Romantic Ideals Reviews

“Romantic Ideals”
Darwin Ensemble Chamber Orchestra – leader Alex Laing
Conductor: Philip Scriven
Oboe Soloist: George Caird.
Venue:  Lichfield Cathedral.  Saturday 19th February 2011.
Reviewed by Christopher Arnold

 

“This ambitious group offered a welcome departure from the more well-known classics popularised by frequent radio broadcasts.  The proximity to Valentine’s Day presented the opportunity for a programme of romantic music in the majestic setting of Lichfield Cathedral.

A Pavane may well be a stately processional dance from medaeval times, but in Faure’s hands it becomes a sensuous, velvety experience verging on the erotic.  The stylish strings, led by recently recovered Alex Laing found a perfect balance to Alison Chadwick’s silvery flute.

What followed was a rarity and a treat.  The Hitchhiker’s Guide to the Galaxy author, Douglas Adams suggested that in no language was found the expression “as beautiful as an airport”. I would like to offer another unlikely phrase: “as famous as an oboist”.  Richard Stauss’ oboe concerto has been described as “fiendishly difficult” by one pundit and “delicious” by another.  It was composed towards the end of Strauss’ life, just after the second world war following a friendship with an American soldier who had been a professional oboist.  George Caird’s stunning technique with a thistledown touch actually made the piece sound easy. It begins with a virtuoso almost cadenza like display of agility requiring huge concentration.  Caird, clearly enjoying himself, despatched this with ease, leading into the majestic andante and triumphant finale.  All eyes (and ears) were on the soloist, but credit must also be given to the orchestra, particularly the Cor Anglais sound from talented Laura Ashton.  I, for one was left with the thought that if oboists were as popular as tenors or pianists Caird would be much better known.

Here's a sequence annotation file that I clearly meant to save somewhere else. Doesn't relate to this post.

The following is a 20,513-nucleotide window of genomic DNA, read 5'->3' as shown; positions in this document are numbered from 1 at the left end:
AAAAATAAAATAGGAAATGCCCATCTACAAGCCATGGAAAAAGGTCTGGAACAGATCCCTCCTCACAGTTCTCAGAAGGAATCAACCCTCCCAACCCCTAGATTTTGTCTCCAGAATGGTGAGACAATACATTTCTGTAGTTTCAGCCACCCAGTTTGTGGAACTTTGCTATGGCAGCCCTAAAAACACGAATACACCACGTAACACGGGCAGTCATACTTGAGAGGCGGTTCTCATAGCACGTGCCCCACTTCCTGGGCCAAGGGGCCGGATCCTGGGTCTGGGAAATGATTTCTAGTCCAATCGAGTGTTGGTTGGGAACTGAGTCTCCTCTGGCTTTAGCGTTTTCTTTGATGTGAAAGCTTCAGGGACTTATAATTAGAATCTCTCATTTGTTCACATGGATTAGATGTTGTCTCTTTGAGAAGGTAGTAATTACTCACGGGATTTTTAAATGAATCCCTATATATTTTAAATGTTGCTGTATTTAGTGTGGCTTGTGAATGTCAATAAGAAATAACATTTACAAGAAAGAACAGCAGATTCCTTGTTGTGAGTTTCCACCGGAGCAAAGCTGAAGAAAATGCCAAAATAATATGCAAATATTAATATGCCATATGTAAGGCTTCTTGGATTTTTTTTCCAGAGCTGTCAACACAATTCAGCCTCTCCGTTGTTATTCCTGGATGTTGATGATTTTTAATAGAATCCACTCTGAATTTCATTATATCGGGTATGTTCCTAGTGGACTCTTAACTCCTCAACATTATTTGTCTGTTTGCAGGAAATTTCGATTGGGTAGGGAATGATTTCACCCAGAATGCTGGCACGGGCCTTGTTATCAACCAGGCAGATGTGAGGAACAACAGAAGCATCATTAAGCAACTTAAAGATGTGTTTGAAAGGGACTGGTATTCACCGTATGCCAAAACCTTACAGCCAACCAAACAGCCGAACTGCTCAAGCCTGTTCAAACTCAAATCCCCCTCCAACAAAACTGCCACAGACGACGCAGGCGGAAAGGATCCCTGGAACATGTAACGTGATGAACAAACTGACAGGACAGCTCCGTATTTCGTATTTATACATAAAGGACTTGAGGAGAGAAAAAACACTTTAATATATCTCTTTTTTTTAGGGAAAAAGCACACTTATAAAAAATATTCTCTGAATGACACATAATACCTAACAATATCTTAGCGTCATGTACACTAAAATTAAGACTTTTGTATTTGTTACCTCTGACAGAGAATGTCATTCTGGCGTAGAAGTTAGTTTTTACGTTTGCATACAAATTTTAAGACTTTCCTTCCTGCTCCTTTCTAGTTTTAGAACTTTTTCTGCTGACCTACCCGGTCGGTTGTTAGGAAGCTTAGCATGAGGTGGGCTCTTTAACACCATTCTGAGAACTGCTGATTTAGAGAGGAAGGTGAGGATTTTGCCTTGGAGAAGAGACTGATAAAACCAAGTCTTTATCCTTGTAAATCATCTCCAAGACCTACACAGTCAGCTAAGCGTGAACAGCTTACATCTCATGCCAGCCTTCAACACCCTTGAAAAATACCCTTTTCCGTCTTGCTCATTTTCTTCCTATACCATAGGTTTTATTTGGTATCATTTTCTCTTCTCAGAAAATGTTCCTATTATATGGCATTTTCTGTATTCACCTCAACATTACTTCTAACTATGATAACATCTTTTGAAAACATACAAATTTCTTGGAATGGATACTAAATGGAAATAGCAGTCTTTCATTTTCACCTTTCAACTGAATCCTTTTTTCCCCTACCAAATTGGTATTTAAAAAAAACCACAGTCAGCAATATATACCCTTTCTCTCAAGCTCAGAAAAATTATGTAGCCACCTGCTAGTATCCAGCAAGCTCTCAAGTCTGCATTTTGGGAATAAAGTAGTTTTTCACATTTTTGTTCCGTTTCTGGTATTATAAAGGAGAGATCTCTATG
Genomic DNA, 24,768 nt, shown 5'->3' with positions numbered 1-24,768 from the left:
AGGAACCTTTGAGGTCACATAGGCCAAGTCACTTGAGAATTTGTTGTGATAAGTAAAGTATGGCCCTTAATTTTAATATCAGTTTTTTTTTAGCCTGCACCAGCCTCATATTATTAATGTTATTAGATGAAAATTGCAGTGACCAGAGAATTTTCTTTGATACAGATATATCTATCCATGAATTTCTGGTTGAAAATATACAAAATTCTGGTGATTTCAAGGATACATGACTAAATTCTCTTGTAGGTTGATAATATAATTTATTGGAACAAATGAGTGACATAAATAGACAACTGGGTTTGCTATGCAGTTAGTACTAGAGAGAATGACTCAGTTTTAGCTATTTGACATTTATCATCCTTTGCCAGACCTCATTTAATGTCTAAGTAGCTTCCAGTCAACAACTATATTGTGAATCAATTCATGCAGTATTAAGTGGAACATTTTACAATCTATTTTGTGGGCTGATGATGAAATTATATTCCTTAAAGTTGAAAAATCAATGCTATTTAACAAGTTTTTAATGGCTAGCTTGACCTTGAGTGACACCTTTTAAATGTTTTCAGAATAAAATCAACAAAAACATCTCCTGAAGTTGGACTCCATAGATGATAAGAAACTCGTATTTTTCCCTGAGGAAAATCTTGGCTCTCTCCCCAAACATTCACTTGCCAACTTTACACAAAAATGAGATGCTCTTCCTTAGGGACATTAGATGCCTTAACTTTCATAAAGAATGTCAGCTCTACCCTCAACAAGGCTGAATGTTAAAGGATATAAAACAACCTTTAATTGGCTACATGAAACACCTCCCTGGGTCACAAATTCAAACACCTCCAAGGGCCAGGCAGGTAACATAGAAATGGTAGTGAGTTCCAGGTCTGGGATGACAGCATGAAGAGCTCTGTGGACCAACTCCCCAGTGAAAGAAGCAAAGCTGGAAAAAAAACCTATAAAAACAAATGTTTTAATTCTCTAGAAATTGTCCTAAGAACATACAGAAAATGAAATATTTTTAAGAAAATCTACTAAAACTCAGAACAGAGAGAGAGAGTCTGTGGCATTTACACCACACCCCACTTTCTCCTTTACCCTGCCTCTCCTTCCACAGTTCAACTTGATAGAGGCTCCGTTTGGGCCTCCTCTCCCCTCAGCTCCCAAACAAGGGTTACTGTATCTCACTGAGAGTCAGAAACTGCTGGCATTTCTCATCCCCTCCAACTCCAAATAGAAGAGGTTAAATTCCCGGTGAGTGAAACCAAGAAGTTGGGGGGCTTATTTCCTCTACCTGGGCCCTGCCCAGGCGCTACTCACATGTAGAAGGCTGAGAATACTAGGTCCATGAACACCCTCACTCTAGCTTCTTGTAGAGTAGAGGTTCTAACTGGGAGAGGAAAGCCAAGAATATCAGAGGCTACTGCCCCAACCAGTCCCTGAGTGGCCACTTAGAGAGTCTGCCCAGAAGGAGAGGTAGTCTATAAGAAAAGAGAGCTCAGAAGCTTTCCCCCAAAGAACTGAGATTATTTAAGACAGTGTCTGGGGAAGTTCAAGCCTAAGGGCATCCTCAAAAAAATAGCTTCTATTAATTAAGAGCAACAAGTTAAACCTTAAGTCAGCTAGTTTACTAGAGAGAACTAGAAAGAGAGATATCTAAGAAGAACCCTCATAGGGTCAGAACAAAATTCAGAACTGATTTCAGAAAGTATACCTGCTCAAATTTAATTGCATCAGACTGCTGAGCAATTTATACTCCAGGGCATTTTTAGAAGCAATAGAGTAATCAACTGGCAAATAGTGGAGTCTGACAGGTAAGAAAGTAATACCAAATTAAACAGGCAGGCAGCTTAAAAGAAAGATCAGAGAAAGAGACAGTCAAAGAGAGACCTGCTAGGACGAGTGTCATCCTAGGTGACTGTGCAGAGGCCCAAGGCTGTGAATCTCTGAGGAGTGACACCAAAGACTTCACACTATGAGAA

Pelleas e Mellisande is associated with Debussy in popular circles, so DECO’s choice of Sibelius’s suite was a welcome change.  The opening majestic chords have been used to introduce Patrick Moore’s Sky at Night TV programme for more than 50 years.  To hear the full work, describing the story of love, marriage, infidelity and death is informative.  The steady direction of Philip Scriven communicated this dark story most effectively, holding the attention of the audience to the last.  The silence at the end attested to the power of the performance.

Live orchestral music, performed by top class players has an energy and excitement impossible to access from recorded performances.  The shared experiences of evenings like this live with us for life, transcending the relentless exposure to recorded music.

What next for this growing group?  Perhaps pre-concert talks and the odd encore? “”

Leave a Reply

Your email address will not be published. Required fields are marked *